Laredo Election Riot, 1886
Posted by: Groundspeak Premium Member linkys
N 27° 30.152 W 099° 30.359
14R E 450023 N 3042199
Quick Description: In 1886, if one political party dominated the municipal elections in Laredo and rubbed your opponents face in it, the result was going to be a riot.
Location: Texas, United States
Date Posted: 3/16/2008 8:09:13 PM
Waymark Code: WM3CYT
Published By: Groundspeak Premium Member QuesterMark
Views: 18

Long Description:

Looking out over the small Plaza where this is historical marker stands today, it is hard to imagine the Laredo of over 130 years ago. It was the time Laredo was having its first major growth spurt. It was a time when political passions ran high. The result was the fascinating incident this marker commemorates. Though mostly overlooked, there has been a full length book written about it: Thompson, Jerry D. (1991), Warm Weather and Bad Whiskey: The 1886 Laredo Election Riot. Texas Western Press.

For one of the best online treatments concerning the events that are the subject of a Texas historical marker, check out this excellent treatise at Southwestern Historical Quarterly Online. Be prepared to some serious reading, but it really doesn't get a whole lot better than that.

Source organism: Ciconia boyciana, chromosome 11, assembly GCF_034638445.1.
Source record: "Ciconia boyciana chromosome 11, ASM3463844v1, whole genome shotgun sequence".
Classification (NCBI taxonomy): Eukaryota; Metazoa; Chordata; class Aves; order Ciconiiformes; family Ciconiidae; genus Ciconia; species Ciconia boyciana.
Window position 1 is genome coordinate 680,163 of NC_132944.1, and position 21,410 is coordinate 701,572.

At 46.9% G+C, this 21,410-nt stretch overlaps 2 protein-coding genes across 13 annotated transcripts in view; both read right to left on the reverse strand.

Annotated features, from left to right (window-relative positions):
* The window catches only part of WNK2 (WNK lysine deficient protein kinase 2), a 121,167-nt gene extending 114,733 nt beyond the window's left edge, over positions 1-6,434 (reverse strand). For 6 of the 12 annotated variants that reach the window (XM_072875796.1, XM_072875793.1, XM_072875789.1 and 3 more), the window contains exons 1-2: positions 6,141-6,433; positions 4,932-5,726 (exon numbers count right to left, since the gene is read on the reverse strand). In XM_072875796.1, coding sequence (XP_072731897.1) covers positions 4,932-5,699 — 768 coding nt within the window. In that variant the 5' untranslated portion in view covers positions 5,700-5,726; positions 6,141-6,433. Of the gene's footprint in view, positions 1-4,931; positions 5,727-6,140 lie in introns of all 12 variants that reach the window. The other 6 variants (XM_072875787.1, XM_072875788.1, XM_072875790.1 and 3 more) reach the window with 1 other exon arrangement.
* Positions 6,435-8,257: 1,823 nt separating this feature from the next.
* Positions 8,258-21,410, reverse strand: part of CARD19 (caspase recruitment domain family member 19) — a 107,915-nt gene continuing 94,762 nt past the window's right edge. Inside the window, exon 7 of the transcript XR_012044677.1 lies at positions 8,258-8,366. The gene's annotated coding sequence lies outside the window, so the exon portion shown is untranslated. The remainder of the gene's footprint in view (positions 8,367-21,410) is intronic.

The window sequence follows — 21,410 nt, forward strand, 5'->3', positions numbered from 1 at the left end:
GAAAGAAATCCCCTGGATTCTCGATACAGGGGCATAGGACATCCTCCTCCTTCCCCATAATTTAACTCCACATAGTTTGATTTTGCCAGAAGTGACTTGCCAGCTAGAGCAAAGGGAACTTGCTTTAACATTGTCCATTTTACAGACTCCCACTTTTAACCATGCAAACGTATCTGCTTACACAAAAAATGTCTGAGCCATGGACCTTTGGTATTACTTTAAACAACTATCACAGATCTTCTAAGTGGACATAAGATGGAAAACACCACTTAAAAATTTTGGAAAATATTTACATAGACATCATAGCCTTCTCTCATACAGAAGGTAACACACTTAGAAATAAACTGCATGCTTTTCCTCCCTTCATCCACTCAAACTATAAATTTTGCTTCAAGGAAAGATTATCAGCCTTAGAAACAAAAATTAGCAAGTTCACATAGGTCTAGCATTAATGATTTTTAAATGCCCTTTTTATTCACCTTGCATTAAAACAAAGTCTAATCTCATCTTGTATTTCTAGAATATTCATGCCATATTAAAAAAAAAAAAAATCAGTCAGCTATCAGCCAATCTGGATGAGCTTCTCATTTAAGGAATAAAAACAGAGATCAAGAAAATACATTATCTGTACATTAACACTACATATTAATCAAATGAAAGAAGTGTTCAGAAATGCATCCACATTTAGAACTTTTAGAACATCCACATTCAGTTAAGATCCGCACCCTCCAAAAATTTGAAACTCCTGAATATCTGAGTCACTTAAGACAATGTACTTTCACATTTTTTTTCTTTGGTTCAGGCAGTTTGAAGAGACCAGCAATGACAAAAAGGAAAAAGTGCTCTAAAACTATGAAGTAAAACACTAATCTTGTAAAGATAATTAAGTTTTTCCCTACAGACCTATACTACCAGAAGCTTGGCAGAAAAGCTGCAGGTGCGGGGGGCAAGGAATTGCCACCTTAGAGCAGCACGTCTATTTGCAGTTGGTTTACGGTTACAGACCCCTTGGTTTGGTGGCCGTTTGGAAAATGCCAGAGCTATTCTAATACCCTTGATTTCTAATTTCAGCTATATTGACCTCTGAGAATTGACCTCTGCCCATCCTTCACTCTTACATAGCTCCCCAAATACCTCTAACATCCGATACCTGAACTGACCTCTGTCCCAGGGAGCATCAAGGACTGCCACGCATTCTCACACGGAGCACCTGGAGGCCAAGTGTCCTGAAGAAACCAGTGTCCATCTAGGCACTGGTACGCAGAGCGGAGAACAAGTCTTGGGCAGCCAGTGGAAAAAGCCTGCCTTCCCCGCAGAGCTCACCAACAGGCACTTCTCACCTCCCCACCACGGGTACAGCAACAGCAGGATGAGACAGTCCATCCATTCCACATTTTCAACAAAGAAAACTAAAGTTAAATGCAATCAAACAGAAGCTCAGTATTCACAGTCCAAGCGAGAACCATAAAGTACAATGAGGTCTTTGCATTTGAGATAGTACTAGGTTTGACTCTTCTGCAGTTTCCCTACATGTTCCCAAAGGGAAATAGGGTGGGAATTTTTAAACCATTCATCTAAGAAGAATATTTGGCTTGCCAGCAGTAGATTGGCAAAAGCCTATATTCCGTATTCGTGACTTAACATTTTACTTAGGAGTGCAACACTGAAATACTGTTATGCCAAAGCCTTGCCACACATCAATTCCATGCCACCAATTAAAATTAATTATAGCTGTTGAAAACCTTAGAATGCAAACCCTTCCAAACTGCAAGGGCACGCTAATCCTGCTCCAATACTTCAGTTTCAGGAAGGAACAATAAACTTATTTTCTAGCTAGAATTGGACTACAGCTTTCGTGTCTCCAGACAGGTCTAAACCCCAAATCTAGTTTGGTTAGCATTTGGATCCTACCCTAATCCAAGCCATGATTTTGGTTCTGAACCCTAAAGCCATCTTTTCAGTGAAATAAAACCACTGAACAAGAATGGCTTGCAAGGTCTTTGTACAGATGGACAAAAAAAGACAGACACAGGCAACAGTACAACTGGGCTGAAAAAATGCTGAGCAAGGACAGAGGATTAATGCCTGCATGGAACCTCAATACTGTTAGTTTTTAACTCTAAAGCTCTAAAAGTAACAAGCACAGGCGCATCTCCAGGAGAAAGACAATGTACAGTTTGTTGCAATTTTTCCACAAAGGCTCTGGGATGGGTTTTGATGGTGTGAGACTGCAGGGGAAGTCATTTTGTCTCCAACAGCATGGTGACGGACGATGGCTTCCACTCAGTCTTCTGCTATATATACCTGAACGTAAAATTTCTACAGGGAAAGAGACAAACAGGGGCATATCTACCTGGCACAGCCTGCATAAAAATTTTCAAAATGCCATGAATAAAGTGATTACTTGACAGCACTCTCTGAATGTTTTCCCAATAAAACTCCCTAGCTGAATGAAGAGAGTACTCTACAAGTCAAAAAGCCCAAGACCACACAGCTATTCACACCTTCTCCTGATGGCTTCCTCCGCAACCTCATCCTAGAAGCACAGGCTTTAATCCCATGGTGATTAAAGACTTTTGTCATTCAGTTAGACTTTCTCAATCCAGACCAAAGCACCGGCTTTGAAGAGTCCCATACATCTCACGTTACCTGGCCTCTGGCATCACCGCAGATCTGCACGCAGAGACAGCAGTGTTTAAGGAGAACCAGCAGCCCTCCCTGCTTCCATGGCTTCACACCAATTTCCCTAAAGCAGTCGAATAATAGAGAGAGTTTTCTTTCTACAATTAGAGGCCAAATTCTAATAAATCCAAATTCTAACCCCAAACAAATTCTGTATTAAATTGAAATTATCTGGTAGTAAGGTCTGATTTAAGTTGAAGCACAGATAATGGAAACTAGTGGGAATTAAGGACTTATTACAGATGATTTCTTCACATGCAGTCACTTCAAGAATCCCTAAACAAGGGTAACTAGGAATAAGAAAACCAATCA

View of the tranquil scene in the Plaza today with the marker in the foreground.

Plaza scene
Marker Number: 3036

Marker Text:
Annual elections for city officials, held here since 1767, were followed by rioting in 1886. Citizens were divided among two rival parties. The Guaraches, named for the Mexican Indian sandals, were led by Dario Gonzales. Raymond Martin, a French immigrant, led the Botas (boots). Shortly before the April election, a Bota city councilman was killed. Sheriff Dario Sanchez, a Bota, appointed several special deputies, and Guarache resentment flared. The April 6 election was peaceful. Bota candidates won all places except two. Against the advice of party leaders, the Botas planned a mock funeral for their defeated opponents on the evening of April 7. The humiliated Guaraches determined to stop the procession. They fired their ceremonial cannon, filled with nails and scrap iron, into the Bota parade. Both sides began shooting, and a battle ensued. U.S. soldiers, dispatched by Col. R. F. Bernard, commander at Fort McIntosh, ended the fighting. Martial law was imposed. Casualties were estimated higher than the 11 known dead. Col. Bernard blamed the violence on factions in both parties, and on lawless outsiders and renegades gathered on both sides of the border in the days preceding the election. (1976)


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